When Merle Miller came out in the pages of the New York Times Magazine in 1971, he risked a great deal. Though firmly established as a journalist and author at the age of 53, Miller could have easily lost his career, social connections, and even personal safety by stepping out of the closet into the early light of the gay liberation movement. But the hateful ignorance he saw around him—especially in his own supposedly “progressive” friends—demanded a corrective. Two years removed from the Stonewall Rebellion of 1969, changing minds was worth the risk.
If Miller’s coming out was borne of righteous anger, it was only after writing “On Being Different” that he realized how suffocated he had been by the limitations of the closet. He later wrote: “It took me a long time to do it, but now that I have, I realize how stifling the air has been all these years. I may not be freer, but I’m a lot more comfortable, a lot less cramped.”
On this National Coming Out Day, four decades after the essay appeared, Miller’s “stifling air” still lingers over many LGBT people, straining relationships and dampening affections that might otherwise thrive if we could just throw open the closet doors. In a moment where gay marriage and other equally important civil rights feel within reach, it’s easy for those of us who aren’t totally out to almost forget that the cloud is still there. We move away from home to big, welcoming cities or liberal enclaves; we create new families from friends and lovers; we establish ourselves professionally, politically and socially, and hear on the news that the recognition of our worth as human beings is inevitable.
We are happy and out, mostly—at least until Christmas, or birthdays, or some other occasion that forces us to reconnect with those we have left in the fog.
Growing up in small-town South Carolina, my grandparents and I couldn’t have been closer. One of my earliest memories is of my grandma picking me up from elementary school and taking me to a local park for the afternoon. She would always have a pack of Captain’s Wafers and a Pepsi waiting for me in the car, which ensured that I was a chubby kid, but also a smiling one. She and my Paw Paw were intimately involved in my life, and I felt sad for kids whose grandparents lived far away.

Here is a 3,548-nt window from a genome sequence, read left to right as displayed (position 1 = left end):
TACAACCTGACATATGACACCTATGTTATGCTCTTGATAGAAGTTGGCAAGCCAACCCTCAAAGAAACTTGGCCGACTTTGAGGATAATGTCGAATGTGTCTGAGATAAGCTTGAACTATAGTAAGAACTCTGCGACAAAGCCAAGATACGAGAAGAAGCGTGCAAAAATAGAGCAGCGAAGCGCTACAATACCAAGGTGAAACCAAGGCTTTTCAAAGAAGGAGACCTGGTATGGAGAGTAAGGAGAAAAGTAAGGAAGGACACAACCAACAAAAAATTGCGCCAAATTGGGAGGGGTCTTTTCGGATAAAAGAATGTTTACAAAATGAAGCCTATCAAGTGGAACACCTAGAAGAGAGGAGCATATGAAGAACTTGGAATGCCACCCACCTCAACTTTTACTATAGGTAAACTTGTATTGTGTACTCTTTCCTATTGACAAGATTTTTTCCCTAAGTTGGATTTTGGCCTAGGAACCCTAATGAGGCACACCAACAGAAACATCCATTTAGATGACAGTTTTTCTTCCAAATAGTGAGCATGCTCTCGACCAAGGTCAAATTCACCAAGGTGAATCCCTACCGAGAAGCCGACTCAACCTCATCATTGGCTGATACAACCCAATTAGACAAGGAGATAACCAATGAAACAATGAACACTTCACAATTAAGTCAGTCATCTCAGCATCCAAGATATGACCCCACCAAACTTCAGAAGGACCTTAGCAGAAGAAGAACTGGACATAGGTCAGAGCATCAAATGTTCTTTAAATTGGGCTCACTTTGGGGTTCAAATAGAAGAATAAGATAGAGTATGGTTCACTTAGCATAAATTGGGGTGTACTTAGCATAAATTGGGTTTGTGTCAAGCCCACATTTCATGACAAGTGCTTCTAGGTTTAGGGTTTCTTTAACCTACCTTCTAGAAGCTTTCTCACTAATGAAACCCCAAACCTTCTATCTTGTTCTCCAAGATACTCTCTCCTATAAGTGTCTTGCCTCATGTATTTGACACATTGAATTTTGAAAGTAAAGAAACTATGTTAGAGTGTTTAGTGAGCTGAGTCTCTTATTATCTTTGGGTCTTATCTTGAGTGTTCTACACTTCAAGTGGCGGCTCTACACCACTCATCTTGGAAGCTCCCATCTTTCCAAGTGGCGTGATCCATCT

But as I grew older and became more aware of my sexuality, I added enough emotional distance between us to overcome any geographic advantage we may have enjoyed. This wasn’t really in response to any overt homophobia on my grandparents’ part, but rather a general sense that my emerging orientation would just not play well. And so, by the time I was in college in New York, at which point I was out to myself and to my mother (dad came later), I had reduced a rich and loving relationship to a few awkward, perfunctory phone calls per year.
So much of my life involved my gayness—boyfriends, of course, but also friends, social events, clubs, vacations, schoolwork, etc.—that I feared that sharing even a little would release the deluge of everything else. The stifling air of the closet transformed what was once genuine closeness into strained cordiality. Boyfriends became roommates, holidays spent away from home went unexplained, and the hurt turned into a passive numbness for all involved.
And things may well have continued on that way were it not for the Internet. One evening, during a trip to Barcelona with Cam, my partner of three years, I answered a call from my mother over Skype to hear the dreaded words: “Your grandmother knows.” I guessed the source without much help: She had figured out how to read my writing, which occasionally referenced my sexuality, online.
“Well,” I said, anxiety welling up, “How did she take it?”
My mother sighed. “Bryan, we should’ve given the old bird more credit. I think it’s going to be fine.”
That was about four months ago. A few weeks ago, I went home for a wedding, and Cam came along. Grandma insisted on meeting him at her house. She fed us Carolina barbeque and potato salad and sweet tea, and I think she was more nervous about making a good impression on Cam than we were about gaining her approval. At the end of the visit, she hugged us both, and just before leaving, teary-eyed, she pulled me aside to tell me what had been stifling for her all these years: She and my grandfather didn’t care about my being gay—what had worried them most was thinking that I was all alone.
Miller wrote that “in general, mothers turn out to be sturdier than you think.” Grandmothers too, apparently. I’m sure it won’t be all easy from here—Cam’s coming to Grandma’s epic Christmas celebration this year and will have to learn the proper order of things. But now that we’re all out of the closet, at least one thing is clear: We will be a lot more comfortable, a lot less cramped.
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